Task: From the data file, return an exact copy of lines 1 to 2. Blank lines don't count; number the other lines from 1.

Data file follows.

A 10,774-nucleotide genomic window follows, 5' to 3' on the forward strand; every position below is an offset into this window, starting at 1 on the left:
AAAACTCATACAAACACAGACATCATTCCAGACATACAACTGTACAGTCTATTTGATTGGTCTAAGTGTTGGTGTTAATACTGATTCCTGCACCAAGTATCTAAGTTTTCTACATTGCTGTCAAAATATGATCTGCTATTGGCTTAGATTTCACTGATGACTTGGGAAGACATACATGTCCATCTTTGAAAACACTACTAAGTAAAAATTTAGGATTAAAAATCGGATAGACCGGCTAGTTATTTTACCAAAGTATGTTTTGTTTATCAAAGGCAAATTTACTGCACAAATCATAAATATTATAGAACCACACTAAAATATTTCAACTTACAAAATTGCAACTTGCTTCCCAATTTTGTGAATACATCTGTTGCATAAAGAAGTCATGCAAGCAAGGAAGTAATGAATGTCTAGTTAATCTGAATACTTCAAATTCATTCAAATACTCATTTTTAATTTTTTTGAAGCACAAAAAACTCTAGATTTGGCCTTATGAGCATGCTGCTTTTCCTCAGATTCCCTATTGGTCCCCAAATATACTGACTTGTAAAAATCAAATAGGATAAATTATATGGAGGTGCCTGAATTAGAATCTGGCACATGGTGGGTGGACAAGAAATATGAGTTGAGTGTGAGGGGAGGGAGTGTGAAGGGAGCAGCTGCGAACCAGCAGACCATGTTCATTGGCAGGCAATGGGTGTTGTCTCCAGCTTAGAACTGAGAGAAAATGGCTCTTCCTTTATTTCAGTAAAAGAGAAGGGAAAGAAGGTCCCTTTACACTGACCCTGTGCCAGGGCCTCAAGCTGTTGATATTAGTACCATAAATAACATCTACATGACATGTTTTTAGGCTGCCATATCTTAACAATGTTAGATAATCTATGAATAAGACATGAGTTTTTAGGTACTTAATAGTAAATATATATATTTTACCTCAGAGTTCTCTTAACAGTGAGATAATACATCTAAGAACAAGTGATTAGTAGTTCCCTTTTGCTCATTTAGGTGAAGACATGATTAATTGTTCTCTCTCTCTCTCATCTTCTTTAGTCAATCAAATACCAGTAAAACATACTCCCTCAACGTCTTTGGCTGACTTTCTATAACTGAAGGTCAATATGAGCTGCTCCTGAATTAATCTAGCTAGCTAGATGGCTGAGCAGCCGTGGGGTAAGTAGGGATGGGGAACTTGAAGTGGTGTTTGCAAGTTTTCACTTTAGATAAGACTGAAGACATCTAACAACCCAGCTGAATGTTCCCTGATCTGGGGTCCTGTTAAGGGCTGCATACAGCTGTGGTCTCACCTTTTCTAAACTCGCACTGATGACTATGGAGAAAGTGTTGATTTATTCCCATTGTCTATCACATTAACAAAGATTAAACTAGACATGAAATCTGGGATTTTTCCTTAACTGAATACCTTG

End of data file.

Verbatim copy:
A 10,774-nucleotide genomic window follows, 5' to 3' on the forward strand; every position below is an offset into this window, starting at 1 on the left:
AAAACTCATACAAACACAGACATCATTCCAGACATACAACTGTACAGTCTATTTGATTGGTCTAAGTGTTGGTGTTAATACTGATTCCTGCACCAAGTATCTAAGTTTTCTACATTGCTGTCAAAATATGATCTGCTATTGGCTTAGATTTCACTGATGACTTGGGAAGACATACATGTCCATCTTTGAAAACACTACTAAGTAAAAATTTAGGATTAAAAATCGGATAGACCGGCTAGTTATTTTACCAAAGTATGTTTTGTTTATCAAAGGCAAATTTACTGCACAAATCATAAATATTATAGAACCACACTAAAATATTTCAACTTACAAAATTGCAACTTGCTTCCCAATTTTGTGAATACATCTGTTGCATAAAGAAGTCATGCAAGCAAGGAAGTAATGAATGTCTAGTTAATCTGAATACTTCAAATTCATTCAAATACTCATTTTTAATTTTTTTGAAGCACAAAAAACTCTAGATTTGGCCTTATGAGCATGCTGCTTTTCCTCAGATTCCCTATTGGTCCCCAAATATACTGACTTGTAAAAATCAAATAGGATAAATTATATGGAGGTGCCTGAATTAGAATCTGGCACATGGTGGGTGGACAAGAAATATGAGTTGAGTGTGAGGGGAGGGAGTGTGAAGGGAGCAGCTGCGAACCAGCAGACCATGTTCATTGGCAGGCAATGGGTGTTGTCTCCAGCTTAGAACTGAGAGAAAATGGCTCTTCCTTTATTTCAGTAAAAGAGAAGGGAAAGAAGGTCCCTTTACACTGACCCTGTGCCAGGGCCTCAAGCTGTTGATATTAGTACCATAAATAACATCTACATGACATGTTTTTAGGCTGCCATATCTTAACAATGTTAGATAATCTATGAATAAGACATGAGTTTTTAGGTACTTAATAGTAAATATATATATTTTACCTCAGAGTTCTCTTAACAGTGAGATAATACATCTAAGAACAAGTGATTAGTAGTTCCCTTTTGCTCATTTAGGTGAAGACATGATTAATTGTTCTCTCTCTCTCTCATCTTCTTTAGTCAATCAAATACCAGTAAAACATACTCCCTCAACGTCTTTGGCTGACTTTCTATAACTGAAGGTCAATATGAGCTGCTCCTGAATTAATCTAGCTAGCTAGATGGCTGAGCAGCCGTGGGGTAAGTAGGGATGGGGAACTTGAAGTGGTGTTTGCAAGTTTTCACTTTAGATAAGACTGAAGACATCTAACAACCCAGCTGAATGTTCCCTGATCTGGGGTCCTGTTAAGGGCTGCATACAGCTGTGGTCTCACCTTTTCTAAACTCGCACTGATGACTATGGAGAAAGTGTTGATTTATTCCCATTGTCTATCACATTAACAAAGATTAAACTAGACATGAAATCTGGGATTTTTCCTTAACTGAATACCTTG